VIDEO: Chris Bosh’s game-winning 3-pointer sinks the Blazers
Dwyane Wade flips a behind-the-back pass with a move that is slicker than anything on a South Beach dance floor and Chris Bosh lets fly a 3-pointer that would have sailed over the top of a palm tree.
Bosh’s game-winner did not just serve as the deciding margin in the most entertaining NBA game of the season to date, but as another difference between the two-time defending champs and everybody else.
The Heat have it figured out.
Even with the Trail Blazers rising to the challenge against a full-throated home crowd. Even with LaMarcus Aldridge showing why he belongs in the MVP conversation. Even with Wesley Matthews lighting it up. Even with LeBron James left to only play the role of world’s roughest, toughest cheerleader.
As we prepare to flip the pages another calendar year, the one thing that doesn’t change is Miami’s ability to survive and thrive. Is it myopia or jealousy or sheer boredom that keeps running new contenders up the flagpole and ignoring the resolve and sheer talent of the Heat’s Big Three?
This is, after all, why Pat Riley went to such great lengths to put them in the same uniforms, so that they wouldn’t ever be forced to rely on just one of them?
Here was yet another season that began with yet another set of questions about Wade’s knees and Bosh’s guts and whether James was already peeking ahead to next summer and a chance to return to the Cleveland. And here they are looking like anything but a trio that is ready to surrender its championship grip or prevailing aura.
The standings may show the Heat currently with the fourth-best record in the league, behind the Pacers, Thunder and Blazers and yet you can have the entire field of 29 teams as long as I get to keep Miami.
The Pacers are a fierce and committed blend of burgeoning youth and smart veterans who have made it their goal to finish with the best regular season record and grab home-court advantage all the way through the playoffs into late June. Paul George is an MVP-in-waiting, only the year(s) in question, Roy Hibbert brings the inside bulk and power of a road grader and the rest of the Pacers lineup is filled with weapons.
Yet after beating Miami in Indy on Dec. 10, they let a 15-point lead slip away eight nights later in a rematch, even on a night when James and Mario Chalmers were jawing at each other on the sidelines.
The Thunder were in the spring of 2012, and are still, supposed to be rising young challengers whose games swell with growth and confidence each season. But it’s that swelling in Russell Westbrook’s right knee that has now once more required surgery and could stop OKC from ever reaching its full potential. With James Harden in Houston, they don’t have the three-way luxury of the Heat lineup, and the 2013 playoffs demonstrated that as good as he is, Kevin Durant likely can’t finish the job himself.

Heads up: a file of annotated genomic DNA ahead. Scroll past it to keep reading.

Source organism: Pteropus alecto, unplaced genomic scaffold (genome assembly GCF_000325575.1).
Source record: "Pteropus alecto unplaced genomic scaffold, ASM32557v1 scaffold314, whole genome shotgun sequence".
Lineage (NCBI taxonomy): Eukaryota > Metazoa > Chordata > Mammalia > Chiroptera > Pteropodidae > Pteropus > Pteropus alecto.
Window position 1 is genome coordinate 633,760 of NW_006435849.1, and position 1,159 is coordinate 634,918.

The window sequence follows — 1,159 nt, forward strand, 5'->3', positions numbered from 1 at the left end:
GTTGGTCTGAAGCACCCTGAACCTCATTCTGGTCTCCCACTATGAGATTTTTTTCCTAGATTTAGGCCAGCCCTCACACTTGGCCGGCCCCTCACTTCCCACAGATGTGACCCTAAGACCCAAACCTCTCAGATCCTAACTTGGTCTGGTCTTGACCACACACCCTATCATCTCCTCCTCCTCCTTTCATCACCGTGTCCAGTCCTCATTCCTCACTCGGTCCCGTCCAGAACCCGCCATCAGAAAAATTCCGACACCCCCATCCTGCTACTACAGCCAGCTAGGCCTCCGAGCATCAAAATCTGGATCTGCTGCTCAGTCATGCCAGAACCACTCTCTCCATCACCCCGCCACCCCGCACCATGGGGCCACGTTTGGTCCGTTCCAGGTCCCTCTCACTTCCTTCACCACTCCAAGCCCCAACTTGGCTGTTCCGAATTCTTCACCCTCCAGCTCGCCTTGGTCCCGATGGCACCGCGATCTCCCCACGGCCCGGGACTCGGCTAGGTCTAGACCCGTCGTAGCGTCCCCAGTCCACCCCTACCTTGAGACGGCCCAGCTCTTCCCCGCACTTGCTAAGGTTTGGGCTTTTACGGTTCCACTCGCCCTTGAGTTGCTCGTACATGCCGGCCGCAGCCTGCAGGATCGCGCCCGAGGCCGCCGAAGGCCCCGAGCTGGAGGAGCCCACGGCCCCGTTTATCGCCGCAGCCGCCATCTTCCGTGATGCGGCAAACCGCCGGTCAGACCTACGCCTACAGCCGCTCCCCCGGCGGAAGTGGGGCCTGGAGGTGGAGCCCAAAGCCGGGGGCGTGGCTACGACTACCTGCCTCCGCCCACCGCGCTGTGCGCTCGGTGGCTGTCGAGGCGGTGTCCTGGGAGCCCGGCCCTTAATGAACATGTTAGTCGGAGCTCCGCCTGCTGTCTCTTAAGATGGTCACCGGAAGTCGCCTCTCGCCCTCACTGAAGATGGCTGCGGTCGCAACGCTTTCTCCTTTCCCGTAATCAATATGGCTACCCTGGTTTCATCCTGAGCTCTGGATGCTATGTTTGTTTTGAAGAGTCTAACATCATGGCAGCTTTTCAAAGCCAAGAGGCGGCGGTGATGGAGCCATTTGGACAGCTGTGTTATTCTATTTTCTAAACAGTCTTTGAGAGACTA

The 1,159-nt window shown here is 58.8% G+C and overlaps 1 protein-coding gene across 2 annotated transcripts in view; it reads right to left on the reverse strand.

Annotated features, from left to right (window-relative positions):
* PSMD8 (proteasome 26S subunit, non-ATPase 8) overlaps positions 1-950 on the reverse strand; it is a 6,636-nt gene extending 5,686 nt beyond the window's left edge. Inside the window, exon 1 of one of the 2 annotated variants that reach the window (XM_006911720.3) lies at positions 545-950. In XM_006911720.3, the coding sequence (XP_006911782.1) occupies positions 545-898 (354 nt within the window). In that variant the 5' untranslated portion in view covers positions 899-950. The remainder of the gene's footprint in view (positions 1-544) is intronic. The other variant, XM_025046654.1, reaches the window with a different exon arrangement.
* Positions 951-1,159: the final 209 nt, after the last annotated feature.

The explosive rise of the Blazers behind Aldridge and Damian Lillard and Nic Batum has been as fun and exciting a story as any in the league this season. Yet even on a night when they drop in 11 3-pointers and out-rebound the Heat, they couldn’t close the deal.
The Spurs are still piling up wins against the lesser lights in the league, but may have permanently lost their grip on any chance for a fifth franchise championship in those fateful 28 seconds of Game 6 in The Finals.
The fretting over or knocking of Miami arises any time the Heat lose two straight games, a leftover product of the hype and expectation that greeted their coming together. But if the past three seasons should have taught anything, it is that James, Wade and Bosh are the ones who have assumed nothing and put themselves to the task.
While the Pacers, Thunder, Blazers and the rest are trying to figure it all out, the Heat have amassed what Spurs coach Gregg Popovich calls “the corporate knowledge” of what it takes to play with each other, trust each other and get the very most out of each other.
The result is an offense that is second-best in efficiency this season and a defense, rated eighth, that can close like a fist around a windpipe and choke off opponents when it’s time.
There is no doubt that, at 32, Wade’s knees require the delicate care of hothouse orchids, yet he can still bloom and take your breath away. Bosh continues to have his inner strength and his consistency questioned, but explodes for 37 points and leaves nothing untapped in Portland. James, well, simply plays the game on a planet where he is the only inhabitant.
So while everyone else around them in the NBA is wondering how Riley and team owner Micky Arison can — and whether they want to — keep the band together after next summer, the Heat keep knocking out hits and asking the only question that matters: Why not?